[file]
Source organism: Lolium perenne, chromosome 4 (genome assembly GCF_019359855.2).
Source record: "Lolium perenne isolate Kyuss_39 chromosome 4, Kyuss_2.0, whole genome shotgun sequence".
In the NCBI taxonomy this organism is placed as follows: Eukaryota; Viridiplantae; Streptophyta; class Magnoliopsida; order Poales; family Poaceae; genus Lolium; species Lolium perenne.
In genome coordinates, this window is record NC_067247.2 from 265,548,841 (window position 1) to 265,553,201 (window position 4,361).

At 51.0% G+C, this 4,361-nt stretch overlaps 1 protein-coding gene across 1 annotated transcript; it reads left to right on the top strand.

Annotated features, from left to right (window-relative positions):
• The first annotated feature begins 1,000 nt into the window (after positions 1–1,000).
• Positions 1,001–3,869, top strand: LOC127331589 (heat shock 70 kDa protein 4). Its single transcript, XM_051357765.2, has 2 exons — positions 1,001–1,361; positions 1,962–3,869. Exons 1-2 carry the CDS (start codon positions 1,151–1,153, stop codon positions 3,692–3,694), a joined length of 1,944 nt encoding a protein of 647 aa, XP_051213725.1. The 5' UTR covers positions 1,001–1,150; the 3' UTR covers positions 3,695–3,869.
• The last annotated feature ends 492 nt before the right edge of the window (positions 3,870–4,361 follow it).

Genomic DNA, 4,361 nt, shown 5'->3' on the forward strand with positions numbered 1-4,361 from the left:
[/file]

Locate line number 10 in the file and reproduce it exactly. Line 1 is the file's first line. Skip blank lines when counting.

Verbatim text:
Genomic DNA, 4,361 nt, shown 5'->3' on the forward strand with positions numbered 1-4,361 from the left: